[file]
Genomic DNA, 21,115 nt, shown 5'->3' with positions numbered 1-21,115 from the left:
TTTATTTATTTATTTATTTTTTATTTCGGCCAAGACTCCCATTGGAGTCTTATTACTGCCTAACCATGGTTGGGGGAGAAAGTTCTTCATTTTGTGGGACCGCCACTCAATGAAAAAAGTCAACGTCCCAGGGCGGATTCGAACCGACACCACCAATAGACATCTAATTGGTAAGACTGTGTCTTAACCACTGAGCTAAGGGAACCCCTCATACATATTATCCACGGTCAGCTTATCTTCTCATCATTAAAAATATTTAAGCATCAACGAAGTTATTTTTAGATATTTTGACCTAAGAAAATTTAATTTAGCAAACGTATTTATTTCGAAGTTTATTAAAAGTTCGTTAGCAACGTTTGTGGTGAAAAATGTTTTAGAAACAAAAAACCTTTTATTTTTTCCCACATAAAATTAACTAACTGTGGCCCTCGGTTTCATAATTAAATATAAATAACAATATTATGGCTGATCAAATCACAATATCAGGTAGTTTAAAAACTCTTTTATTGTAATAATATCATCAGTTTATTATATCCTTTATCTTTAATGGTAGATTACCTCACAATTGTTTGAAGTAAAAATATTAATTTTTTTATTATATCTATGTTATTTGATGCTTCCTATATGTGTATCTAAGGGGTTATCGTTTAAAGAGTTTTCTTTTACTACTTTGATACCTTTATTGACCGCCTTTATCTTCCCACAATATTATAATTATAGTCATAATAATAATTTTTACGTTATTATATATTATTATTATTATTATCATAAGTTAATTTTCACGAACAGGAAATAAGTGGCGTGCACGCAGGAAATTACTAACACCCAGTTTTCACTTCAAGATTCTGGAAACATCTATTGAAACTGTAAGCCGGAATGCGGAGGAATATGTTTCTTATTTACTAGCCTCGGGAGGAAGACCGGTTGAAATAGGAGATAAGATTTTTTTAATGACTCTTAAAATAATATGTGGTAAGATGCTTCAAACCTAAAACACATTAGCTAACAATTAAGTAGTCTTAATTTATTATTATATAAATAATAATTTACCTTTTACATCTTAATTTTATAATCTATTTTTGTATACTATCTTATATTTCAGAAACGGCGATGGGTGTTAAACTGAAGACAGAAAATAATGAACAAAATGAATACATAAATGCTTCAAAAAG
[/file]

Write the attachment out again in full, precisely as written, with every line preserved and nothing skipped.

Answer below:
Genomic DNA, 21,115 nt, shown 5'->3' with positions numbered 1-21,115 from the left:
TTTATTTATTTATTTATTTTTTATTTCGGCCAAGACTCCCATTGGAGTCTTATTACTGCCTAACCATGGTTGGGGGAGAAAGTTCTTCATTTTGTGGGACCGCCACTCAATGAAAAAAGTCAACGTCCCAGGGCGGATTCGAACCGACACCACCAATAGACATCTAATTGGTAAGACTGTGTCTTAACCACTGAGCTAAGGGAACCCCTCATACATATTATCCACGGTCAGCTTATCTTCTCATCATTAAAAATATTTAAGCATCAACGAAGTTATTTTTAGATATTTTGACCTAAGAAAATTTAATTTAGCAAACGTATTTATTTCGAAGTTTATTAAAAGTTCGTTAGCAACGTTTGTGGTGAAAAATGTTTTAGAAACAAAAAACCTTTTATTTTTTCCCACATAAAATTAACTAACTGTGGCCCTCGGTTTCATAATTAAATATAAATAACAATATTATGGCTGATCAAATCACAATATCAGGTAGTTTAAAAACTCTTTTATTGTAATAATATCATCAGTTTATTATATCCTTTATCTTTAATGGTAGATTACCTCACAATTGTTTGAAGTAAAAATATTAATTTTTTTATTATATCTATGTTATTTGATGCTTCCTATATGTGTATCTAAGGGGTTATCGTTTAAAGAGTTTTCTTTTACTACTTTGATACCTTTATTGACCGCCTTTATCTTCCCACAATATTATAATTATAGTCATAATAATAATTTTTACGTTATTATATATTATTATTATTATTATCATAAGTTAATTTTCACGAACAGGAAATAAGTGGCGTGCACGCAGGAAATTACTAACACCCAGTTTTCACTTCAAGATTCTGGAAACATCTATTGAAACTGTAAGCCGGAATGCGGAGGAATATGTTTCTTATTTACTAGCCTCGGGAGGAAGACCGGTTGAAATAGGAGATAAGATTTTTTTAATGACTCTTAAAATAATATGTGGTAAGATGCTTCAAACCTAAAACACATTAGCTAACAATTAAGTAGTCTTAATTTATTATTATATAAATAATAATTTACCTTTTACATCTTAATTTTATAATCTATTTTTGTATACTATCTTATATTTCAGAAACGGCGATGGGTGTTAAACTGAAGACAGAAAATAATGAACAAAATGAATACATAAATGCTTCAAAAAG